Blog: Midnight Movie Reviews
I'm a film librarian at 20th Century Flicks in Bristol, UK and also a columnist (known as Videodrone) for DVD Snapshot, as well as a reviewer for The 405. I holds a BA in English Literature & Language with Film Studies, and a Masters degree in Contemporary Cinema Cultures (both from King's College London). Prior to entering the world of academia, I tried my hand at acting and have appeared in a small number of shorts, features and television.- Photo (c) Kelly Humphries -
What initially drew you to the horror genre? Though this may sound strange, it probably begins with gangster films. As a child I wasn't allowed to watch and, as a direct result of my parents' paranoia, was too scared to watch them with my friends at sleepover parties. But as my love for film grew, I developed a small passion for American gangster films. After a while I decided that if I could enjoy watching that level of violence in the gangster genre without compromising my ability to disavow, then horror really couldn't be all too different.
Are significant others generally freaked out or psyched by your horror proclivities? No, I don't think so. I'm of the opinion that viewing is an active cognitive process, and as my significant other knows, it doesn't necessarily mean that I'm personally interested in acting out any of the things I take pleasure in watching.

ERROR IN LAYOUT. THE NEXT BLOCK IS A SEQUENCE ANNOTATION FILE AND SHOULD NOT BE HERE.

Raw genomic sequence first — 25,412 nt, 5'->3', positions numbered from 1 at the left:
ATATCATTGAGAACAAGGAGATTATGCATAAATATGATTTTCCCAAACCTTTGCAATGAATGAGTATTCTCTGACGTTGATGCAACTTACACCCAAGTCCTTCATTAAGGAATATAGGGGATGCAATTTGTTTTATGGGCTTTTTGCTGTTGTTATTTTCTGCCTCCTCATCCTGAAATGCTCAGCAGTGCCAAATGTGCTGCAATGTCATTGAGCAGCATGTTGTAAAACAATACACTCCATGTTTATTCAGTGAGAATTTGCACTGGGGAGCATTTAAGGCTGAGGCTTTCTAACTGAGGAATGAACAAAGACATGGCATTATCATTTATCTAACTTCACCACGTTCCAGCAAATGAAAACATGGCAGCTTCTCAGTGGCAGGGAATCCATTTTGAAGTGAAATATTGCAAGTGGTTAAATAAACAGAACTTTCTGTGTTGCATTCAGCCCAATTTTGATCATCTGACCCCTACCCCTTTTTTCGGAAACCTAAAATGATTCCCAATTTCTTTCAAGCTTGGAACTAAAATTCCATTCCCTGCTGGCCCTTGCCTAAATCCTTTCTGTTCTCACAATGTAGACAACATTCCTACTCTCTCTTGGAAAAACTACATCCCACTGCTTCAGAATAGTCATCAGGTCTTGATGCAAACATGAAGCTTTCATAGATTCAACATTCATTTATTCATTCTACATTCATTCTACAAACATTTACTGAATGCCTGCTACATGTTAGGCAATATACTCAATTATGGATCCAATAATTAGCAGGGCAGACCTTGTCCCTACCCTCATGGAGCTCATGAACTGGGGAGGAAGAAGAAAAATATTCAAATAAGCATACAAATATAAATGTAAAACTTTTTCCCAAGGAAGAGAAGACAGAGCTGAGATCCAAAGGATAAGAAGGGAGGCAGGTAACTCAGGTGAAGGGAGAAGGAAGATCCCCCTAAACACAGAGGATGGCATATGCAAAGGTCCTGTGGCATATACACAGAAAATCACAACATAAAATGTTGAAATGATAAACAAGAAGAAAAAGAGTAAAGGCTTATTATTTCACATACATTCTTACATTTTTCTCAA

Why is it that there seems to be more female horror fans than ever before? Are more women watching horror, or are more women admitting to watching horror?
I don't actually think that it's specific to women. I think the overarching change is that the horror genre is enjoying a revival right now. Horror has a strange and complex history, and there have certainly been times when horror fit into a cult cinema category. But as the mainstream broadens its conditions and envelops much of what once was cult, people feel more at ease in enjoying, or perhaps just admitting to enjoying, what it has to offer. Similarly, as genres change and adapt to their audiences over time, crossing into genre hybridity, as we see with the emergence of many horror/comedies, horror/thrillers, horror/dramas and so on, it is only natural that horror would enjoy a wider and more popular reception--though I do think this is relevant to both male and female viewers.
What made you decide to blog? I was so enraged when I saw Danny Boyle's Slumdog Millionaire at the cinema earlier this year that I felt the need to write it down. I had a lot of time on my hands, so I thought I might as well start up a blog and see what happened with it.
How does it feel to be a female horror blogger in a world where it seems necessary to have a beard to write about horror movies? Do you find that you’re not taken as seriously? I have no interest in writing for people who are concerned about my gender, or any other personal identity politics, for that matter. Assessment of written material should always be based on that which is written first and foremost, so if people don't take me seriously because of my genitals or lack of facial hair, then I can't say I'd be interested in how they might respond to my work anyway.
Is image more important for female horror bloggers than male? If so, why? I don't think image is at all an important factor in blogging, though I imagine a great deal of other people do. Personally, I think the content is what matters.